On Jan. 31, the North Carolina Department of Health and Human Services introduced a new online hospital bed registry in an effort to reduce wait times for behavioral health patients.
The registry is called the Behavioral Health Statewide Central Availability Navigator (BH SCAN).
BH SCAN displays a list of available operational beds in behavioral health facilities across North Carolina. Providers may use BH SCAN to efficiently find and refer behavioral health patients to appropriate facilities for their treatment needs.
Behavioral health generally refers to mental health and substance use disorders and crises, among other conditions.
BH SCAN also allows referring providers and hospitals to search for available inpatient beds based on specific search criteria, such as demographics, commitment status and location.
“We hope it cuts down on all the administrative burden of care managers, hospitals, trying to find beds,” Kelly Crosbie, the director of the Division of Mental Health, Developmental Disabilities and Substance Use Services for the NCDHHS, said. “But more importantly, we hope it cuts down the amount of time people wait in emergency departments.”
The NCDHHS launched BH SCAN in response to the behavioral health crisis in North Carolina, according to a press release.
“We don’t want people languishing in emergency departments. If they need critical inpatient care, we would like to get them in an available bed as soon as possible,” Crosbie said.
The registry will be available to facilities that encounter, assess and treat behavioral health patients suffering a crisis, including emergency departments, psychiatric inpatient hospitals and behavioral health urgent care centers.
Care managers will also be able to access BH SCAN in order to make patient referrals.
The system will partner with 99 hospitals, crisis facilities and other healthcare providers, including the Atrium Health Behavioral Health facilities, Novant Health Medical Centers and WakeMed hospitals.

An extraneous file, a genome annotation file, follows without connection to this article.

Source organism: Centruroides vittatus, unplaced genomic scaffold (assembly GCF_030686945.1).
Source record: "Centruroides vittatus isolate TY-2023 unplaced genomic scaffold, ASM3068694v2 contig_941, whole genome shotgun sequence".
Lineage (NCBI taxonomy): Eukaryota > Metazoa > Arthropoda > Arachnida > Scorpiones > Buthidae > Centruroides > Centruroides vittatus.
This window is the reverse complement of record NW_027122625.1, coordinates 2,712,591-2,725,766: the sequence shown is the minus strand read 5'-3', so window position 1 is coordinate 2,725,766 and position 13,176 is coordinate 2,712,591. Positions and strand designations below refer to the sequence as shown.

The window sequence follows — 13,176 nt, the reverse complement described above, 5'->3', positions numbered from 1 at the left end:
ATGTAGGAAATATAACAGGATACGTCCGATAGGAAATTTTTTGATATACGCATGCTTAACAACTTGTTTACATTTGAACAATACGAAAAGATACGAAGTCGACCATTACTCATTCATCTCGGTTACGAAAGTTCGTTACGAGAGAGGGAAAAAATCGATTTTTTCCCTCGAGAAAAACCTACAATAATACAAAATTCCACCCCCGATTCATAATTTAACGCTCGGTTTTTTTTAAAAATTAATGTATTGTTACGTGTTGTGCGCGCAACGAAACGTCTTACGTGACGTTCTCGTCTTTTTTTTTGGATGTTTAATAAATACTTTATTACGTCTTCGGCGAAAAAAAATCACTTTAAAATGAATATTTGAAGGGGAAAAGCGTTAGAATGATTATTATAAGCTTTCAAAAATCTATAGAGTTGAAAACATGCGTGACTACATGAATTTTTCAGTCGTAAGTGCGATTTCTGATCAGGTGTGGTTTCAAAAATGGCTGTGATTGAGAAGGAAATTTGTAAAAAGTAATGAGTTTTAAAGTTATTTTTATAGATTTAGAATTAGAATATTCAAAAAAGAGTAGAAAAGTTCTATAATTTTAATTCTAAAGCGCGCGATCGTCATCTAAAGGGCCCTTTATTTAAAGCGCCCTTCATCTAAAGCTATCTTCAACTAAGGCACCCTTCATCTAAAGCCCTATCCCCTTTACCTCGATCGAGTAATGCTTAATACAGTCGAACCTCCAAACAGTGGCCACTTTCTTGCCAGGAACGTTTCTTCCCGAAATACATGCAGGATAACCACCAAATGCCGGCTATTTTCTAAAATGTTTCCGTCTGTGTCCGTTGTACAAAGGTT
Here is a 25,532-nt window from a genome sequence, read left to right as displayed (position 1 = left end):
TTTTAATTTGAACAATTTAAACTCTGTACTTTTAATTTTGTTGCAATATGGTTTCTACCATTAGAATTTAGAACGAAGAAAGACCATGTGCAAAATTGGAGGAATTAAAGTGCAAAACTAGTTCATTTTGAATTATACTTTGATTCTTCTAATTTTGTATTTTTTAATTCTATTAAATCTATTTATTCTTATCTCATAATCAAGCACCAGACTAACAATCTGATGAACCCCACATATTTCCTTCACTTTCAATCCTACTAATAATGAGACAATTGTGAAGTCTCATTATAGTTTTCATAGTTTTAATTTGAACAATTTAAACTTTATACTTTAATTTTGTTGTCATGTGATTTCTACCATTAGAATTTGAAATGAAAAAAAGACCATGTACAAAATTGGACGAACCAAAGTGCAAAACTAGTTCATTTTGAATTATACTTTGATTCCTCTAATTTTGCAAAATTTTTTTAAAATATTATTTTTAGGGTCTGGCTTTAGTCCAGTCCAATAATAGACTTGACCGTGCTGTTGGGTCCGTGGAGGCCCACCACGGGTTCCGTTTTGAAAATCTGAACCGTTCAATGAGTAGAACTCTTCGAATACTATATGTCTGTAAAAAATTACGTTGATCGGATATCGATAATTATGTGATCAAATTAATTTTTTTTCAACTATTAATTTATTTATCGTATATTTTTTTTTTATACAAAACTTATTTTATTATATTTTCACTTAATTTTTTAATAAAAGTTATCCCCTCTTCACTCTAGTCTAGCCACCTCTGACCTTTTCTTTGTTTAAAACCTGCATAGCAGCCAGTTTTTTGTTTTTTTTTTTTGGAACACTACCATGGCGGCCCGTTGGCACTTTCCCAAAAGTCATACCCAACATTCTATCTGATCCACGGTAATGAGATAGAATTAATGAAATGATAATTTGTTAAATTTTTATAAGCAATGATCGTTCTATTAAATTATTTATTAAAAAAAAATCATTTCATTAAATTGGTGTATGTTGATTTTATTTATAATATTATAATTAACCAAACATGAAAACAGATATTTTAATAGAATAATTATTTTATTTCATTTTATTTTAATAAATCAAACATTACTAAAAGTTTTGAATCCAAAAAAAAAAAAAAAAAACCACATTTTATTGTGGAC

The Cape Fear Valley Health Behavioral Health Care Inpatient Unit and Medical Center is among these facilities.
John Bigger, the corporate director of Behavioral Health Services for Cape Fear Valley Health, said BH SCAN has made Cape Fear Valley facilities’ ability to receive and create referrals for behavioral health patients more straightforward.
“The longer amount of time that people spend sitting in emergency rooms waiting for placement, the tougher it is on their outcome,” he said.
He also said providers within the Cape Fear Valley Health System have received BH SCAN with excitement, and they believe the tool will support their clinical decision-making regarding referrals.
Amber Coffey, a community member and former peer support specialist, said she would like to see an expansion of strategies addressing better community mental health.
“It made me a little angry because I’ve worked extensively in the field, and I know the lack of services that are available to individuals in a mental health or substance use crisis,” she said. “So, just seeing there’s a registry to find beds to me does nothing to fix any of the problems I’ve seen firsthand.”
She also said from her time working at UNC in a case management program called the Critical Time Intervention initiative, she became aware of evidence-based practices to support community mental health, such as assertive community treatment.
According to the UNC School of Medicine, assertive community treatment equips an individual with a comprehensive support team of mental health professionals. They share the goal of assisting clients/patients in receiving medication and appropriate care.
In addition to BH SCAN, if someone dials the 988 Suicide & Crisis Lifeline, a mobile crisis team consisting of behavioral health professionals will respond and help stabilize individuals suffering a crisis. They will also offer follow-up check-ins.
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